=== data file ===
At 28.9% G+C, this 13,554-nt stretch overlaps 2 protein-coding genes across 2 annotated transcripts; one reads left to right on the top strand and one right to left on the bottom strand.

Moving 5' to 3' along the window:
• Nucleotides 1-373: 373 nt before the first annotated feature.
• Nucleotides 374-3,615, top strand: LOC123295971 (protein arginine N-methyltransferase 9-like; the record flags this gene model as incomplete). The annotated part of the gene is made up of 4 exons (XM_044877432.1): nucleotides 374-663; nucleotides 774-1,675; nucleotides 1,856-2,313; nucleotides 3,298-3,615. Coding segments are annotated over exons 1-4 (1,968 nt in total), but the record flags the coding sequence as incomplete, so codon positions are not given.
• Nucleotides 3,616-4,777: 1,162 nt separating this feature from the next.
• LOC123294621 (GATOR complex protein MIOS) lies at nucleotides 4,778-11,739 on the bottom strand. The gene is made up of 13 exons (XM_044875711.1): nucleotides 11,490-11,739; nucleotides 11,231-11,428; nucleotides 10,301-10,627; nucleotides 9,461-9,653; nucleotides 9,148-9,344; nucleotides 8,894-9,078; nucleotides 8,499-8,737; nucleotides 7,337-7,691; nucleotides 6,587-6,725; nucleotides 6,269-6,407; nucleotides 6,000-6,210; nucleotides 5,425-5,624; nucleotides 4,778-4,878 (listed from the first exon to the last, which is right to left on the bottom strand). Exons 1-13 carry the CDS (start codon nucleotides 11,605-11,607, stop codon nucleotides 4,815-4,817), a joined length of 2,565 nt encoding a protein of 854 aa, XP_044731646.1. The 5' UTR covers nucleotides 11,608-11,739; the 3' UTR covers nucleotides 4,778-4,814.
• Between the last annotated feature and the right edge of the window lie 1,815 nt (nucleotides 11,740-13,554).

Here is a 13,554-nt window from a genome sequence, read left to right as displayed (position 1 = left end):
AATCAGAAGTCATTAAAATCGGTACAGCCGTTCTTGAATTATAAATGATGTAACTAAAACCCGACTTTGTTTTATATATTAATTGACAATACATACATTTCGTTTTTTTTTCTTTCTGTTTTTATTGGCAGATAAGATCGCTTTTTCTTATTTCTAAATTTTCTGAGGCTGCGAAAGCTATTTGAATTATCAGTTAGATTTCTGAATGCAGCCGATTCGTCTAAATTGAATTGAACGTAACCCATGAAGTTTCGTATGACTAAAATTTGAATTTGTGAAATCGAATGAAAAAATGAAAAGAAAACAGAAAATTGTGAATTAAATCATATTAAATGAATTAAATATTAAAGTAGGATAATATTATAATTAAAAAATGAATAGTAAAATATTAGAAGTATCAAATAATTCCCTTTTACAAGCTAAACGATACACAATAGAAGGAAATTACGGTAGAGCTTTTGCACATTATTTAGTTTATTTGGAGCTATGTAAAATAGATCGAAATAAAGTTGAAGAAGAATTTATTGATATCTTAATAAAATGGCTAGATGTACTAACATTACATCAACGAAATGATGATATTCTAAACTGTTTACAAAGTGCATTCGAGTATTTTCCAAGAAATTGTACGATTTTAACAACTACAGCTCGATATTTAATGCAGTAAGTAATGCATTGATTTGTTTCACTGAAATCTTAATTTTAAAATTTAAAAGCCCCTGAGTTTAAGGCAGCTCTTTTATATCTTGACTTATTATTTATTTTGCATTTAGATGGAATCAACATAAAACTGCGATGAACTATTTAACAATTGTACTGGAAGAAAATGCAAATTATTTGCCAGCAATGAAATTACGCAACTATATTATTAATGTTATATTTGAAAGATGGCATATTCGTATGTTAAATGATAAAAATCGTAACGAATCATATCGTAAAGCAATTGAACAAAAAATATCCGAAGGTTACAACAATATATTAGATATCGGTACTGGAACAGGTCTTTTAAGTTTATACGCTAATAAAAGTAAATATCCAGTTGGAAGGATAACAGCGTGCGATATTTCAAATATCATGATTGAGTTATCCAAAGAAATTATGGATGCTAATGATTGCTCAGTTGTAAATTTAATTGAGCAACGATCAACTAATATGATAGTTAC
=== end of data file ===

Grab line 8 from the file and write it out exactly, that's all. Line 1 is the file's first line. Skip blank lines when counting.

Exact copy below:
Here is a 13,554-nt window from a genome sequence, read left to right as displayed (position 1 = left end):